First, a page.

Nigeria: World Bank, IFC reaffirm support in bridging infrastructure gap

The Group and the International Finance Corporation (), have promised to continue to support in bridging its gap.

World Bank

Both organisations said this in a statement issued by the World Bank’s Senior Communications Office in Nigeria, on Monday in Abuja.

Mr Hafez Ghanem, the World Bank Vice President for Africa, Mr Sérgio Pimenta, IFC Vice President for the Middle-East and Africa and Mr Hans Lankes, IFC Vice President for Economics and Private Sector Development, were quoted to have discussed at a just concluded visit to Nigeria.

The meeting discussed how the World Bank Group could help Nigeria leverage private and public investments and expertise for inclusive growth.

According to Ghanem,  the Bank can together with the private sector leverage government resources to bridge infrastructure gaps in Nigeria.

“We have supported and seen success in transport, energy and power sectors using Public Private Partnerships (PPPs) models.

“The Azura power project is an example of how we have attracted private sector investment in the power sector.

“We are happy to work with the Government of Nigeria on power sector reforms, which will create a better environment to attract more private sector financing,” Ghanem said.

Pimenta said that the financing needs of developing countries often surpassed their own budgets and available donor funding.

He, however, said that private sector resources and expertise could go a long way in bridging the gap.

“In Sub-Saharan Africa, we are increasingly seeing the private sector design sustainable business models that are creating jobs and lifting people out of poverty,” he said.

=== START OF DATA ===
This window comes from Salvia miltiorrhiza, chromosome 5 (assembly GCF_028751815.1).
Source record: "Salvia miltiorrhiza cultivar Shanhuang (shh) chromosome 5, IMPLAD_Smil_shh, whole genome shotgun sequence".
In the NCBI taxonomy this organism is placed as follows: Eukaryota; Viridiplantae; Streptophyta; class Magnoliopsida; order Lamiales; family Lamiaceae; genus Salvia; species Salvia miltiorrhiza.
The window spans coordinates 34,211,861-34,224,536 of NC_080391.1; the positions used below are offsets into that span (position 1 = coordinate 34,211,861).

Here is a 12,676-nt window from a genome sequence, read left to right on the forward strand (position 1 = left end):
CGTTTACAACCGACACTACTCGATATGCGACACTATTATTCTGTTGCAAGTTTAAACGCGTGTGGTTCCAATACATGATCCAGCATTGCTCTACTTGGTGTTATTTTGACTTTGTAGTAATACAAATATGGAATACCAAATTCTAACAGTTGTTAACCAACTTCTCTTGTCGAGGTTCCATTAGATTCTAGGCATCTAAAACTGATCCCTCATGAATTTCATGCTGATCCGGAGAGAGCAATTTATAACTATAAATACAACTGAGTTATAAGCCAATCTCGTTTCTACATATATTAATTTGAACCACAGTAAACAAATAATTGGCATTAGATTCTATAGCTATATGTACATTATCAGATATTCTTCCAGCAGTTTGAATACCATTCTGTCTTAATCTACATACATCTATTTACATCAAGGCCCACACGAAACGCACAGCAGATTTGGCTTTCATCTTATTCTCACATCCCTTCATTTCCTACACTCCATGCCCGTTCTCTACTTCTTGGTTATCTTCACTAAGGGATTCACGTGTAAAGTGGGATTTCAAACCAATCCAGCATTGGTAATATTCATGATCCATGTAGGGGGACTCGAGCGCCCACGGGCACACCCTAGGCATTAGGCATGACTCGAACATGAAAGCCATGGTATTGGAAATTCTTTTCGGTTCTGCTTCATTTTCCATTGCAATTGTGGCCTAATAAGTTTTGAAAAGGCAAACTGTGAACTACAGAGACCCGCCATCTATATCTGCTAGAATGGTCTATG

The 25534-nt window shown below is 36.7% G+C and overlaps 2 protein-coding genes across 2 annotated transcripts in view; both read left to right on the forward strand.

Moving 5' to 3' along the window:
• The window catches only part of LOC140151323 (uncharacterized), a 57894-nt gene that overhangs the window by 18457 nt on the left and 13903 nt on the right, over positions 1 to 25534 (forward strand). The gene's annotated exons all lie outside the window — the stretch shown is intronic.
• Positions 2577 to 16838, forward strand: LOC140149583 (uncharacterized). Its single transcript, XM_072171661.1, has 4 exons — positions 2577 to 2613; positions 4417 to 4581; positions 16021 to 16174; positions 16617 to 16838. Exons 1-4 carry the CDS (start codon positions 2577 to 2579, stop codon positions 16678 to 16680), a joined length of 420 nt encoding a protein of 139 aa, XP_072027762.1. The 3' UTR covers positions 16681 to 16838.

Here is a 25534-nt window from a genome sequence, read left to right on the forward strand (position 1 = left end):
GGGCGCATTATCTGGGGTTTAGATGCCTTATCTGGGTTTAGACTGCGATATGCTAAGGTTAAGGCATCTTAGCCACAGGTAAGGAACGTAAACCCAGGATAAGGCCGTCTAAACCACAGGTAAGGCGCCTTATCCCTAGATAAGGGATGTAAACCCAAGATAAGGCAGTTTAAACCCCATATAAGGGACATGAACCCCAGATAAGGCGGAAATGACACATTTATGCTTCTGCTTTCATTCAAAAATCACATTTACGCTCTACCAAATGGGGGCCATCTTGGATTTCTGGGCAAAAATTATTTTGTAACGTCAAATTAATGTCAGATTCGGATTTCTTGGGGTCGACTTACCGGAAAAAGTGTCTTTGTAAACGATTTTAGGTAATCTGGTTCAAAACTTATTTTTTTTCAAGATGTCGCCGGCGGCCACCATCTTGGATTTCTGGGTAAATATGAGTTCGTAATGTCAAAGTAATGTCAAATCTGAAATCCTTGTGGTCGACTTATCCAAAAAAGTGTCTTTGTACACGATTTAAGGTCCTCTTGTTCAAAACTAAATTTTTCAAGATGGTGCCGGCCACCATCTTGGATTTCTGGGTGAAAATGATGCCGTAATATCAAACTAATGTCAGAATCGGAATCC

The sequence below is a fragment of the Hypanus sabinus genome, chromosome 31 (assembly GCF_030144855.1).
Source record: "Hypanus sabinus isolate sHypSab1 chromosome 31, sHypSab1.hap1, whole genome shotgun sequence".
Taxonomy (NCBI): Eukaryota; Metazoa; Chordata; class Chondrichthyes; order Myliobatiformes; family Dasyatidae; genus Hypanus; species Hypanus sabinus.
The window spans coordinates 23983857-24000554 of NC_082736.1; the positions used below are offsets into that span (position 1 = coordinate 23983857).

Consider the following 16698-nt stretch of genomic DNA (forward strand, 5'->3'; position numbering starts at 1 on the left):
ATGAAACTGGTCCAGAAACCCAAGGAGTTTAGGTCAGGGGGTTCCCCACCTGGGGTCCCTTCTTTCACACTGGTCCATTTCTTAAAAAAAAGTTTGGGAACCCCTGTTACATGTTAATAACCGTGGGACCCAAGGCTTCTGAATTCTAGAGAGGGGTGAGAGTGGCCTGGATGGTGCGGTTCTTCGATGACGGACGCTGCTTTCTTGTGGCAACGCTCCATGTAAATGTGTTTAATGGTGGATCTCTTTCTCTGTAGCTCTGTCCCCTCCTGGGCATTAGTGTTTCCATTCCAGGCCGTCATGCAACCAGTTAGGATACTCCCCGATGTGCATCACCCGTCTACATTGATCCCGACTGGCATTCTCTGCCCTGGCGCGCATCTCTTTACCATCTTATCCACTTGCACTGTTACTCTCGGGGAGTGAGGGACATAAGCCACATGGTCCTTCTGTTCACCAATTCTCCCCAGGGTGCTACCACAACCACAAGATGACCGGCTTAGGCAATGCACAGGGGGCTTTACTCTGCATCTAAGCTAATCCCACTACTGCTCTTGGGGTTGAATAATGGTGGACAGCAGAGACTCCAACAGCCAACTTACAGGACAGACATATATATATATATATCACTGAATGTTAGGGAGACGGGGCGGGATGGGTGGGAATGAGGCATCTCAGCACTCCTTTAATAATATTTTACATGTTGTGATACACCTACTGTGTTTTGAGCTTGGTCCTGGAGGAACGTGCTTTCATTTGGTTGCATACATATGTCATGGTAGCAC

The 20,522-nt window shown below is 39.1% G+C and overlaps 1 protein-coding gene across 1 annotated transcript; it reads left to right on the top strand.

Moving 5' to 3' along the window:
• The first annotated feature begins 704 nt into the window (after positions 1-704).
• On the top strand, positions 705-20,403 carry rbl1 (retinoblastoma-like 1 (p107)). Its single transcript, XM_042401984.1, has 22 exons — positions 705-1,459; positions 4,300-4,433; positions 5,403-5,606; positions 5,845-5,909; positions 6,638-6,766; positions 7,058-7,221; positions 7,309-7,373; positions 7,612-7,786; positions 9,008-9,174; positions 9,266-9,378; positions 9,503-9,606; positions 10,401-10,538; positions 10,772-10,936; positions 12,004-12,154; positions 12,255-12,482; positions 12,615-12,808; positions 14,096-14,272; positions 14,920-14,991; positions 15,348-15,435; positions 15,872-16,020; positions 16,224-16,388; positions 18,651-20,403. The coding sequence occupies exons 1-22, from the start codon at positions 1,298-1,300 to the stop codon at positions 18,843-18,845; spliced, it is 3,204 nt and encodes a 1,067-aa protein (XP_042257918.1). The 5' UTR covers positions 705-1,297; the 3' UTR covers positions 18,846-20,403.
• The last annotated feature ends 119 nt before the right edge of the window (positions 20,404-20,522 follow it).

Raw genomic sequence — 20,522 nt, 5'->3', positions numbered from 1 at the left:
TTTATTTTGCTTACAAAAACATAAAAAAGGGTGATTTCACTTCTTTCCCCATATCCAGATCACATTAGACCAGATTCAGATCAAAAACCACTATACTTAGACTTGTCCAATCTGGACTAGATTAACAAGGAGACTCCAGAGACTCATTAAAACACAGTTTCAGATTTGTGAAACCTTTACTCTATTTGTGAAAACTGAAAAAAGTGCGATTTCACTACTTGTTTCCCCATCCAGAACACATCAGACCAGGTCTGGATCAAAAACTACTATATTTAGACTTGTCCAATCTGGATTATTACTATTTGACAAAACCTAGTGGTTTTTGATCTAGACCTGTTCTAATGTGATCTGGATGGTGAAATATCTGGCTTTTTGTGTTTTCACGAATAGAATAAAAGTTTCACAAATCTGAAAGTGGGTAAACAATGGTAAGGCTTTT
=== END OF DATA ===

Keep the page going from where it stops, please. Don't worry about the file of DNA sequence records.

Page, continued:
According to the statement, the National Integrated Infrastructure Master Plan (NIIMP), Nigeria faces a 100 billion dollar annual investment gap in infrastructure.

It added that the new approach to mobilise development financing, was also presented during a workshop with key business leaders and policy makers.

According to it, under this approach, the World Bank Group’s institutions will work together to mobilise a range of financing solutions (both private and public) for projects in developing countries.

This, it said, would help expand funding options for low and middle-income countries and enable them to benefit from global best practices and expertise.

Participants at the workshop discussed how to crowd in private sector financing to solve Nigeria’s infrastructure deficit; identified the reforms needed to support PPPs and developed an action plan to generate future PPPs.

The statement highlighted the World Bank’s portfolio in Nigeria to be 11 billion dollars invested across all sectors, while IFC’s portfolio stood at over one billion dollars in sectors including manufacturing, financial services and infrastructure.

The World Bank Group delegation also met with senior government officials including Vice President, Yemi Osinbajo, the Minister of Finance, Budget and Planning, Mrs Zainab Ahmed, Minister for Aviation, Mr Hadi Sirika and the Chairman of the Nigeria Governors Forum, Gov. Kayode Fayemi of Ekiti.

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